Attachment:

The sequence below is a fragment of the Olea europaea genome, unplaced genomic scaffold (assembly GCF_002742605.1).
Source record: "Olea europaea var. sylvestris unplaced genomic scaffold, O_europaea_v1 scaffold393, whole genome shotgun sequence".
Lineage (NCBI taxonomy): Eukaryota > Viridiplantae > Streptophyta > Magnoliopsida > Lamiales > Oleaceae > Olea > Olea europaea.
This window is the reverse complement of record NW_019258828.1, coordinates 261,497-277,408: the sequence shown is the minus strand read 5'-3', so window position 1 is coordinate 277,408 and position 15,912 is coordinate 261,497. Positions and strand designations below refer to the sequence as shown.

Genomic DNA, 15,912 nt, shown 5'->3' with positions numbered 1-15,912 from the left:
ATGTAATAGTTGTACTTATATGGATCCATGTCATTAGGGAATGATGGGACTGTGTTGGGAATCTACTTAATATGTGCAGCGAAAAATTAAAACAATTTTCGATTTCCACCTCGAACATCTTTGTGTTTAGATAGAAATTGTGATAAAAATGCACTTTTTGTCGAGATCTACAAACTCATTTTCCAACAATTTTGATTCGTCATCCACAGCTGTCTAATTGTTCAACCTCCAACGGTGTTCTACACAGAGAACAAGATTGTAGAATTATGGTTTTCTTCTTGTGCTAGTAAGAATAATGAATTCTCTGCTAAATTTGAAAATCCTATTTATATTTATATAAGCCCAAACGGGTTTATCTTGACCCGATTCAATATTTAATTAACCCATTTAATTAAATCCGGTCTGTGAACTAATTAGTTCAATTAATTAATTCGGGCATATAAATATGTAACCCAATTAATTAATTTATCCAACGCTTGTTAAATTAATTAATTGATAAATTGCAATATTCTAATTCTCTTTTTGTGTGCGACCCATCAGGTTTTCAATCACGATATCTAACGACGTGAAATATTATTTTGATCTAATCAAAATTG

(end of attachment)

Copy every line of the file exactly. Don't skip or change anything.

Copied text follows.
The sequence below is a fragment of the Olea europaea genome, unplaced genomic scaffold (assembly GCF_002742605.1).
Source record: "Olea europaea var. sylvestris unplaced genomic scaffold, O_europaea_v1 scaffold393, whole genome shotgun sequence".
Lineage (NCBI taxonomy): Eukaryota > Viridiplantae > Streptophyta > Magnoliopsida > Lamiales > Oleaceae > Olea > Olea europaea.
This window is the reverse complement of record NW_019258828.1, coordinates 261,497-277,408: the sequence shown is the minus strand read 5'-3', so window position 1 is coordinate 277,408 and position 15,912 is coordinate 261,497. Positions and strand designations below refer to the sequence as shown.

Genomic DNA, 15,912 nt, shown 5'->3' with positions numbered 1-15,912 from the left:
ATGTAATAGTTGTACTTATATGGATCCATGTCATTAGGGAATGATGGGACTGTGTTGGGAATCTACTTAATATGTGCAGCGAAAAATTAAAACAATTTTCGATTTCCACCTCGAACATCTTTGTGTTTAGATAGAAATTGTGATAAAAATGCACTTTTTGTCGAGATCTACAAACTCATTTTCCAACAATTTTGATTCGTCATCCACAGCTGTCTAATTGTTCAACCTCCAACGGTGTTCTACACAGAGAACAAGATTGTAGAATTATGGTTTTCTTCTTGTGCTAGTAAGAATAATGAATTCTCTGCTAAATTTGAAAATCCTATTTATATTTATATAAGCCCAAACGGGTTTATCTTGACCCGATTCAATATTTAATTAACCCATTTAATTAAATCCGGTCTGTGAACTAATTAGTTCAATTAATTAATTCGGGCATATAAATATGTAACCCAATTAATTAATTTATCCAACGCTTGTTAAATTAATTAATTGATAAATTGCAATATTCTAATTCTCTTTTTGTGTGCGACCCATCAGGTTTTCAATCACGATATCTAACGACGTGAAATATTATTTTGATCTAATCAAAATTG